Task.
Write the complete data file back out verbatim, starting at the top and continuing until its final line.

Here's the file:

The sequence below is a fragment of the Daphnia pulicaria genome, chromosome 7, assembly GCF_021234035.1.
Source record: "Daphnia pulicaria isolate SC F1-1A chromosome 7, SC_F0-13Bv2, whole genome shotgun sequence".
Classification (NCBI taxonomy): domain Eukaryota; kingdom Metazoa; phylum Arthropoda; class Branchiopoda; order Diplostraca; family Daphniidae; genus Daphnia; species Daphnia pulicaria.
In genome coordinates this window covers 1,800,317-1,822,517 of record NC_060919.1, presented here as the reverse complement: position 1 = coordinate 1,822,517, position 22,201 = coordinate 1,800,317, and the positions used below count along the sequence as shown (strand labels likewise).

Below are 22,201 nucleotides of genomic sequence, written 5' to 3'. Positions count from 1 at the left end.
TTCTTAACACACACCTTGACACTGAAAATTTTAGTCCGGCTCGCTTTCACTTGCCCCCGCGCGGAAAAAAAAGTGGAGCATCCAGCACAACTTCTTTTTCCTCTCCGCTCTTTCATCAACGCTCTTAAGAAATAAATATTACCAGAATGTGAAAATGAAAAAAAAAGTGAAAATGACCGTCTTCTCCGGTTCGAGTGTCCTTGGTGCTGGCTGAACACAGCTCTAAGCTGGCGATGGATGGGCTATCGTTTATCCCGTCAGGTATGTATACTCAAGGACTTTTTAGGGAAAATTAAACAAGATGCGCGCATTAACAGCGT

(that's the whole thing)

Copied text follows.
The sequence below is a fragment of the Daphnia pulicaria genome, chromosome 7, assembly GCF_021234035.1.
Source record: "Daphnia pulicaria isolate SC F1-1A chromosome 7, SC_F0-13Bv2, whole genome shotgun sequence".
Classification (NCBI taxonomy): domain Eukaryota; kingdom Metazoa; phylum Arthropoda; class Branchiopoda; order Diplostraca; family Daphniidae; genus Daphnia; species Daphnia pulicaria.
In genome coordinates this window covers 1,800,317-1,822,517 of record NC_060919.1, presented here as the reverse complement: position 1 = coordinate 1,822,517, position 22,201 = coordinate 1,800,317, and the positions used below count along the sequence as shown (strand labels likewise).

Below are 22,201 nucleotides of genomic sequence, written 5' to 3'. Positions count from 1 at the left end.
TTCTTAACACACACCTTGACACTGAAAATTTTAGTCCGGCTCGCTTTCACTTGCCCCCGCGCGGAAAAAAAAGTGGAGCATCCAGCACAACTTCTTTTTCCTCTCCGCTCTTTCATCAACGCTCTTAAGAAATAAATATTACCAGAATGTGAAAATGAAAAAAAAAGTGAAAATGACCGTCTTCTCCGGTTCGAGTGTCCTTGGTGCTGGCTGAACACAGCTCTAAGCTGGCGATGGATGGGCTATCGTTTATCCCGTCAGGTATGTATACTCAAGGACTTTTTAGGGAAAATTAAACAAGATGCGCGCATTAACAGCGT